23-2 Learning Objectives Explain how changes in the exchange rate affect the movement of goods and services and the trade balances of countries. Discuss how price elasticity of demand relates to the stability of foreign exchange markets. Summarize how the price adjustment mechanism functions under a system of fixed or pegged exchange rates.
23-3 The Price Adjustment Process and the Current Account Under A Flexible Rate System A depreciation of the home currency causes foreign goods to become more expensive, reducing consumption of imports relative to domestic alternatives. A depreciation makes the home countrys exports seem cheaper, so the trading partner switches expenditure towards home products. This process is expenditure switching.
23-4 Demand for Foreign Goods and Services and the Foreign Exchange Market Demand for foreign exchange is derived from demand for goods and services. Demand for imports depends on price of foreign goods or services, tariffs or subsidies, prices of domestic substitutes and complements, domestic income, and tastes. Demand for foreign currency by home country is also supply of foreign currency to the foreign country.
23-5 Demand and Supply of Foreign Exchange e $/£ e £/$ £$ 1.20.83 S$S$ D$D$ D£D£ S£S£
23-6 Demand and Supply of Foreign Exchange With normally shaped supply and demand curves, the market for foreign exchange is stable. If U.S. income rises, demand for imports rises and so does demand for foreign exchange. The rightward shift of the demand for foreign exchange creates a current account deficit and an increase in the price of pounds (a depreciation of the dollar).
23-7 Demand and Supply of Foreign Exchange e $/£ e £/$ £$ e eq S$S$ D$D$ D£D£ S£S£ D'£D'£ e ' eq e eq
23-8 Demand and Supply of Foreign Exchange If U.S. prices increase relative to British prices: U.S. consumers demand more British products, increasing demand for pounds. British consumers demand fewer U.S. products, decreasing the supply of pounds. The overall effect is an increase in the dollar price of pounds.
23-9 Demand and Supply of Foreign Exchange e $/£ E $/£ £ e eq S £ D £ D£D£ S£S£ D'£D'£ e ' eq e eq S ' £ D ' £ e ' eq £
23-10 Market Stability and the Price Adjustment Mechanism This price adjustment depends on the slope of the supply and demand curves for foreign exchange. Supply curves can be backward- sloping. If supply curve is steeper than demand curve, the market is still stable. If supply curve is flatter than demand curve, the market is unstable.
23-11 Demand and Supply of Foreign Exchange e $/£ e £/$ £$ S$S$ D$D$ D£D£ S£S£ In this case, if e is too high, there is an excess supply and e will fall. In this case, if e is too high, there is an excess demand and e will rise.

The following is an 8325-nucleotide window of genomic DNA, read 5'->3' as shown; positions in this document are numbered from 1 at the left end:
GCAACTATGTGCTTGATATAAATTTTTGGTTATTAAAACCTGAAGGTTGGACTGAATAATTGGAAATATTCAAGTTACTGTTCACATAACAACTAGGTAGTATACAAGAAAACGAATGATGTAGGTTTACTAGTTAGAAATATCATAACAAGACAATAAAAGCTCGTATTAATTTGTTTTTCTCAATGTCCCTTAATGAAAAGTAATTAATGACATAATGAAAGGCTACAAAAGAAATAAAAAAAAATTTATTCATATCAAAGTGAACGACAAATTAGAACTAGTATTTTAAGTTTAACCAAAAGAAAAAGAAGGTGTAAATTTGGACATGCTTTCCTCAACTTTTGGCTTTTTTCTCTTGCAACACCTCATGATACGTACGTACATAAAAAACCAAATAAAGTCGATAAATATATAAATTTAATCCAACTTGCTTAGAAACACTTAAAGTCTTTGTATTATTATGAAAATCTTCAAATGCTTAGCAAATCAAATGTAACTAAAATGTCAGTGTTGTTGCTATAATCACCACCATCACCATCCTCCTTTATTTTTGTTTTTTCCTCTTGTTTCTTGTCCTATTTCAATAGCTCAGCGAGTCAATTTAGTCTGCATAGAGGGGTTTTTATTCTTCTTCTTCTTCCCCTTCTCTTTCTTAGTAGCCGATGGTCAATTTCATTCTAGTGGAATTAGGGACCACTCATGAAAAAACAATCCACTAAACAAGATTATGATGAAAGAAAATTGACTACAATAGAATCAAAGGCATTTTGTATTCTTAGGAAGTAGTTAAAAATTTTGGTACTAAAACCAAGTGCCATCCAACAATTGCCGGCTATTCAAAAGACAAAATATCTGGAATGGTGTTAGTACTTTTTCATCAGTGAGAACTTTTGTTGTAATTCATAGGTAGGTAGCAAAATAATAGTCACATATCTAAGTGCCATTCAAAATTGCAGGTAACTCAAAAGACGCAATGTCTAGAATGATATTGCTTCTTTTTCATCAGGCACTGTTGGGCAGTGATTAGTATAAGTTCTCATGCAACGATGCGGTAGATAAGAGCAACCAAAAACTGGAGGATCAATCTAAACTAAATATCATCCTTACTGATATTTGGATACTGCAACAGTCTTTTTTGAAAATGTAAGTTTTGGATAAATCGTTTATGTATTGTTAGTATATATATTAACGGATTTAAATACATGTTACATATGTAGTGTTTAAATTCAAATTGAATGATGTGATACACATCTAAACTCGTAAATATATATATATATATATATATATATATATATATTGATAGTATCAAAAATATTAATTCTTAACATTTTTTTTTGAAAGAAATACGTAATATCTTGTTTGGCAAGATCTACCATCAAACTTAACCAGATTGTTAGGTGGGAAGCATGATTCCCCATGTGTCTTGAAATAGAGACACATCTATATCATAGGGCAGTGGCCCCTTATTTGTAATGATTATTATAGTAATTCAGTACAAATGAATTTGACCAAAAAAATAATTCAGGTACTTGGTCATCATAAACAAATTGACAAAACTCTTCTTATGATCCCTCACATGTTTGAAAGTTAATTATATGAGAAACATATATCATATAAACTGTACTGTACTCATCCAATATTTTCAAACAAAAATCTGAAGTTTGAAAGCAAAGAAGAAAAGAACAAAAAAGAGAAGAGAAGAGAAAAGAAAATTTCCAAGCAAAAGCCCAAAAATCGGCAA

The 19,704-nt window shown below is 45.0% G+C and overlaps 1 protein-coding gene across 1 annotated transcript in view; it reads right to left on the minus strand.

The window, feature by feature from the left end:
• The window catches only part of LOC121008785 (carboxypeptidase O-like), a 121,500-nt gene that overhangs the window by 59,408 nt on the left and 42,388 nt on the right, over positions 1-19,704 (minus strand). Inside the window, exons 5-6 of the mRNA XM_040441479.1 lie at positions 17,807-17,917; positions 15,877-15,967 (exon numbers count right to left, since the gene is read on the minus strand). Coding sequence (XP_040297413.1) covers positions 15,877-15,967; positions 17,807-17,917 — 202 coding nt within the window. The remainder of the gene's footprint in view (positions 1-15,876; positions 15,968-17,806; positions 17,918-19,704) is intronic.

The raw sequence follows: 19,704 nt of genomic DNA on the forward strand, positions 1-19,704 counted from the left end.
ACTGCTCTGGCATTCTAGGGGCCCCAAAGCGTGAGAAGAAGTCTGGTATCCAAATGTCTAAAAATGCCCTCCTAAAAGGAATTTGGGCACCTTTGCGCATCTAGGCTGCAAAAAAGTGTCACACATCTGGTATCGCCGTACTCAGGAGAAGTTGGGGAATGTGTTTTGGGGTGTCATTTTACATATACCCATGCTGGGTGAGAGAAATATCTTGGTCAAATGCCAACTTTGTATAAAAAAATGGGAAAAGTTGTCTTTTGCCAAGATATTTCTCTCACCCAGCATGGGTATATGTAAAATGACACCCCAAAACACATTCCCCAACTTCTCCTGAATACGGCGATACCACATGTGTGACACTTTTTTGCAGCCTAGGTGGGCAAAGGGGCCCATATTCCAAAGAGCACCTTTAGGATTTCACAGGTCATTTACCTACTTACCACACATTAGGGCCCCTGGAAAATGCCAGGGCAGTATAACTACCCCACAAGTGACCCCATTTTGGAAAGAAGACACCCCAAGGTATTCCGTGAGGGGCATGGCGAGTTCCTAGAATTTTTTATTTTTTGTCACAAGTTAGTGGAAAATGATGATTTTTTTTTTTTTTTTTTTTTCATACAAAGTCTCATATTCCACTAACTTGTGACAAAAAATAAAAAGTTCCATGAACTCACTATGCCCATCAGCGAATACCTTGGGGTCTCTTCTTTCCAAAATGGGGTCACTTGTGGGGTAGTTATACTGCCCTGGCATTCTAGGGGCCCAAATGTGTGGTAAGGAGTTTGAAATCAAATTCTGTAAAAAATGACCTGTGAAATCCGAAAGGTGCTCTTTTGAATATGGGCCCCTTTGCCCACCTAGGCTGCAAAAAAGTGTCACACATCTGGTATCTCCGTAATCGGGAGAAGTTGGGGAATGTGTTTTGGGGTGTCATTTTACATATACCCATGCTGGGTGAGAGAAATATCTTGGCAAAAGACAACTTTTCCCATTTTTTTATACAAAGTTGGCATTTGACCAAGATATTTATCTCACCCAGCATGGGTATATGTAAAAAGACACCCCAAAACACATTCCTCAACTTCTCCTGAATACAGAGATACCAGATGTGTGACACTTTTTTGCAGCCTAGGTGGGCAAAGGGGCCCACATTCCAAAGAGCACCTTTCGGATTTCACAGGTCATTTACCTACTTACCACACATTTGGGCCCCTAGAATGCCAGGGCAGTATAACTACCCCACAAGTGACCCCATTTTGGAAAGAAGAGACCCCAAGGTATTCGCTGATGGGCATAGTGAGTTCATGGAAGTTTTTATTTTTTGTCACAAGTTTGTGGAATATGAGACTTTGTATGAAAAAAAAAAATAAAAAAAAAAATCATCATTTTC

23-12 Explaining the Backward- Sloping Supply Curve As the dollar becomes more expensive, two effects happen: More pounds are required to buy each unit of imports from the U.S. The number of units imported falls due to the increase in price in terms of pounds. Its easy to see these effects by considering the price elasticity of demand
23-13 Explaining the Backward- Sloping Supply Curve Example: Suppose the depreciation of the dollar causes the U.K. price of the imported good to increase from £16 to £22, and this causes quantity demanded to fall from 120 units to 100 units. If foreign demand for home goods is inelastic, supply of foreign exchange is downward-sloping.
23-14 Exchange Market Stability: The Marshall- Lerner Condition If home-country demand is elastic, a depreciation will improve the current account balance. The increased price of imports reduces total expenditures on imports and the reduced price of exports to foreigners causes an increase in their expenditures. If home-country demand is inelastic, a depreciation will have an ambiguous effect on the current account balance. The increased price of imports will increase total expenditures on imports, possibly offsetting the foreign countrys increased expenditures on exports.
23-15 Exchange Market Stability: The Marshall- Lerner Condition The Marshall-Lerner Condition: The foreign exchange market will be stable as long as where X = expenditures on exports M = expenditures on imports η DX = price elasticity for home exports η DM = price elasticity for imports.
23-16 Exchange Market Stability: The Marshall- Lerner Condition Some empirical studies suggest these demand elasticities may be low. However, the general consensus is that these elasticities are large enough that the foreign exchange market is stable.
23-17 Price Adjustment Process: Short Run vs. Long Run When the Marshall-Lerner condition holds, changes in the exchange rate bring about appropriate switches in expenditures between domestic and foreign goods. A home currency depreciation leads to a substitution of domestic goods for imports. A home currency depreciation causes foreigners to switch to home country exports.